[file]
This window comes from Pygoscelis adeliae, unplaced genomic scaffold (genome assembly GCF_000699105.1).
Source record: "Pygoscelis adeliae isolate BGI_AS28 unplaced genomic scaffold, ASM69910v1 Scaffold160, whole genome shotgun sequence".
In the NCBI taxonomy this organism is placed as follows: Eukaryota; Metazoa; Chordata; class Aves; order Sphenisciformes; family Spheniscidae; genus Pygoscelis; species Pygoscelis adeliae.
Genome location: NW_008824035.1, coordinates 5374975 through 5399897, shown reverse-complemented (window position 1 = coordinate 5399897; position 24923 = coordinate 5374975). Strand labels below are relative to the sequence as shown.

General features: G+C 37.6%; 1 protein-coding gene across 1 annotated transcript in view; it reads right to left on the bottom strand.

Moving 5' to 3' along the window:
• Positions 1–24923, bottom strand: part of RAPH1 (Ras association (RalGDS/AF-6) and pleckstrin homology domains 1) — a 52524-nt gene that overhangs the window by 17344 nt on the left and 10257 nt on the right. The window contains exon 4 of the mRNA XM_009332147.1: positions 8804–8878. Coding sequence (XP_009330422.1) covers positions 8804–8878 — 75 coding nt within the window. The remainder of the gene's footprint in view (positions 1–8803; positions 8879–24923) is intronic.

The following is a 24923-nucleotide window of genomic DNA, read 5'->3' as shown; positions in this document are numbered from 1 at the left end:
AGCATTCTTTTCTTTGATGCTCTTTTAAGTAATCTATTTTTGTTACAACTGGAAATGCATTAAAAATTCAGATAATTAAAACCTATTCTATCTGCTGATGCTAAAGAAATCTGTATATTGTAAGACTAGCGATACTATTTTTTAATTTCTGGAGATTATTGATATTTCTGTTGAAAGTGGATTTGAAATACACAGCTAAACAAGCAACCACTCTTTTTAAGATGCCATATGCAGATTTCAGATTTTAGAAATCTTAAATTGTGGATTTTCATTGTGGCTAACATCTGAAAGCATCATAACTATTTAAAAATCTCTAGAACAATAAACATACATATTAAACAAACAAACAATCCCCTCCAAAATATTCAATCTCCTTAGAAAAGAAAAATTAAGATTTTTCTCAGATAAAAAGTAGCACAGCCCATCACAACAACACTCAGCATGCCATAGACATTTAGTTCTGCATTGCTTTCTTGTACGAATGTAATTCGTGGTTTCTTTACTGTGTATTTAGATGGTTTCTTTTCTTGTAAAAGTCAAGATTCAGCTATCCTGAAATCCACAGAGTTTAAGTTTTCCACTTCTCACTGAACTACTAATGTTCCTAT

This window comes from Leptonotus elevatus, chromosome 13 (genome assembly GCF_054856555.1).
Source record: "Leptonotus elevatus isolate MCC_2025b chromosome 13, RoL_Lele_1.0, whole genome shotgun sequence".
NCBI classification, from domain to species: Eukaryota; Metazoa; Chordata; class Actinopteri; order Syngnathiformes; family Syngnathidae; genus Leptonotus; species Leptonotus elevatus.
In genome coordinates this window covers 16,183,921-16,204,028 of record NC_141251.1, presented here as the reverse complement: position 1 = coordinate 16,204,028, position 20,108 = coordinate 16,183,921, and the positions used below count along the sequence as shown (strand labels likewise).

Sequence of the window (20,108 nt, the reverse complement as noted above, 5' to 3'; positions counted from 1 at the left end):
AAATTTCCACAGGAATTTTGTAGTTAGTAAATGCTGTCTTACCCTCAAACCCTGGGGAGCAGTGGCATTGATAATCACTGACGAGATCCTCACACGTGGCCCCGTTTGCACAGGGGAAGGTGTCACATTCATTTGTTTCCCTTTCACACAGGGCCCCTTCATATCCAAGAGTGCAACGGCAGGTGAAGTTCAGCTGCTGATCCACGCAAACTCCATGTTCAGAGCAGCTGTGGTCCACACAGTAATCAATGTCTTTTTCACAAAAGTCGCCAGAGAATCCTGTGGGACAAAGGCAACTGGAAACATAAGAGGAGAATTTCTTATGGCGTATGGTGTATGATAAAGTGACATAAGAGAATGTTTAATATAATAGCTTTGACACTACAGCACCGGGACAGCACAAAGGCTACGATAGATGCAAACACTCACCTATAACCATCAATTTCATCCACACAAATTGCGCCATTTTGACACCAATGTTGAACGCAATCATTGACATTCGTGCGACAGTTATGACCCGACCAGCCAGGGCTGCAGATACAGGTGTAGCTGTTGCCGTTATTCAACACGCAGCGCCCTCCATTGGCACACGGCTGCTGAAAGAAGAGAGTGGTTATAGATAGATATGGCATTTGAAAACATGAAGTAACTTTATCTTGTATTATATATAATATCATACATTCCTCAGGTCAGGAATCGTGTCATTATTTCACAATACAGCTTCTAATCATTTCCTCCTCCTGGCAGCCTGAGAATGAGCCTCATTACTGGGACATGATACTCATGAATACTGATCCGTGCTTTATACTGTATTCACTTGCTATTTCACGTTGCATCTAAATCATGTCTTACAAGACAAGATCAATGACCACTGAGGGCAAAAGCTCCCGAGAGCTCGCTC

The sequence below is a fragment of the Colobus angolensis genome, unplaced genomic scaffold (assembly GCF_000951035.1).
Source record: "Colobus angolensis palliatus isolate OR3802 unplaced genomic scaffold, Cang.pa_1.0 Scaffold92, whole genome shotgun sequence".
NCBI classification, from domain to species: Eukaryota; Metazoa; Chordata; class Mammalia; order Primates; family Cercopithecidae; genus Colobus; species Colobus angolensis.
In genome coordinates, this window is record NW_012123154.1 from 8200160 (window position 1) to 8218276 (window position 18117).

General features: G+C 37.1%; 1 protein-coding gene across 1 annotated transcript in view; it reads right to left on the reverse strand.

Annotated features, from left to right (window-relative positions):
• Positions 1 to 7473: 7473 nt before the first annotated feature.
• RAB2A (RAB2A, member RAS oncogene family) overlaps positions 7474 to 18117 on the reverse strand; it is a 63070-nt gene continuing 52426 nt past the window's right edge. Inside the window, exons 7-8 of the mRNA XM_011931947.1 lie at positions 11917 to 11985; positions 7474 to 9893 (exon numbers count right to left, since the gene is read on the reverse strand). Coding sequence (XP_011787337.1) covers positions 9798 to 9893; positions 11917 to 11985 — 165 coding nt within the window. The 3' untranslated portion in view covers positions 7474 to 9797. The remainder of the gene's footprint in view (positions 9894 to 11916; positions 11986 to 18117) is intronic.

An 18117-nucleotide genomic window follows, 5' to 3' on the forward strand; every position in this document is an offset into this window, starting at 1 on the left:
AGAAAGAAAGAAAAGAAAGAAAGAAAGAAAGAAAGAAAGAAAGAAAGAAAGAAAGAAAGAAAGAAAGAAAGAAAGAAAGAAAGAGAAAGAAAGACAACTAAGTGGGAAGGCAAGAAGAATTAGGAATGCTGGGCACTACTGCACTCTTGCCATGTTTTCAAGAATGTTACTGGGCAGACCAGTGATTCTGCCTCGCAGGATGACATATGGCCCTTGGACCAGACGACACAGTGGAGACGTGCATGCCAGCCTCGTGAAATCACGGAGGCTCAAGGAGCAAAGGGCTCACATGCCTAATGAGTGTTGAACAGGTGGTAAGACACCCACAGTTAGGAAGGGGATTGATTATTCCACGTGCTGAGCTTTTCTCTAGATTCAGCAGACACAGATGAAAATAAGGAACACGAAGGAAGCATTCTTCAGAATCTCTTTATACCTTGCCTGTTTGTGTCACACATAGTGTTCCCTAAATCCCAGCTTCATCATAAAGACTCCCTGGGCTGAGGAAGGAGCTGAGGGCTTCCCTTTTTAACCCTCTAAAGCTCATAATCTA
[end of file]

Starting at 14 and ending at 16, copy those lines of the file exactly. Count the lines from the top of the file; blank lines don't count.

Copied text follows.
Sequence of the window (20,108 nt, the reverse complement as noted above, 5' to 3'; positions counted from 1 at the left end):
AAATTTCCACAGGAATTTTGTAGTTAGTAAATGCTGTCTTACCCTCAAACCCTGGGGAGCAGTGGCATTGATAATCACTGACGAGATCCTCACACGTGGCCCCGTTTGCACAGGGGAAGGTGTCACATTCATTTGTTTCCCTTTCACACAGGGCCCCTTCATATCCAAGAGTGCAACGGCAGGTGAAGTTCAGCTGCTGATCCACGCAAACTCCATGTTCAGAGCAGCTGTGGTCCACACAGTAATCAATGTCTTTTTCACAAAAGTCGCCAGAGAATCCTGTGGGACAAAGGCAACTGGAAACATAAGAGGAGAATTTCTTATGGCGTATGGTGTATGATAAAGTGACATAAGAGAATGTTTAATATAATAGCTTTGACACTACAGCACCGGGACAGCACAAAGGCTACGATAGATGCAAACACTCACCTATAACCATCAATTTCATCCACACAAATTGCGCCATTTTGACACCAATGTTGAACGCAATCATTGACATTCGTGCGACAGTTATGACCCGACCAGCCAGGGCTGCAGATACAGGTGTAGCTGTTGCCGTTATTCAACACGCAGCGCCCTCCATTGGCACACGGCTGCTGAAAGAAGAGAGTGGTTATAGATAGATATGGCATTTGAAAACATGAAGTAACTTTATCTTGTATTATATATAATATCATACATTCCTCAGGTCAGGAATCGTGTCATTATTTCACAATACAGCTTCTAATCATTTCCTCCTCCTGGCAGCCTGAGAATGAGCCTCATTACTGGGACATGATACTCATGAATACTGATCCGTGCTTTATACTGTATTCACTTGCTATTTCACGTTGCATCTAAATCATGTCTTACAAGACAAGATCAATGACCACTGAGGGCAAAAGCTCCCGAGAGCTCGCTC

The sequence below is a fragment of the Colobus angolensis genome, unplaced genomic scaffold (assembly GCF_000951035.1).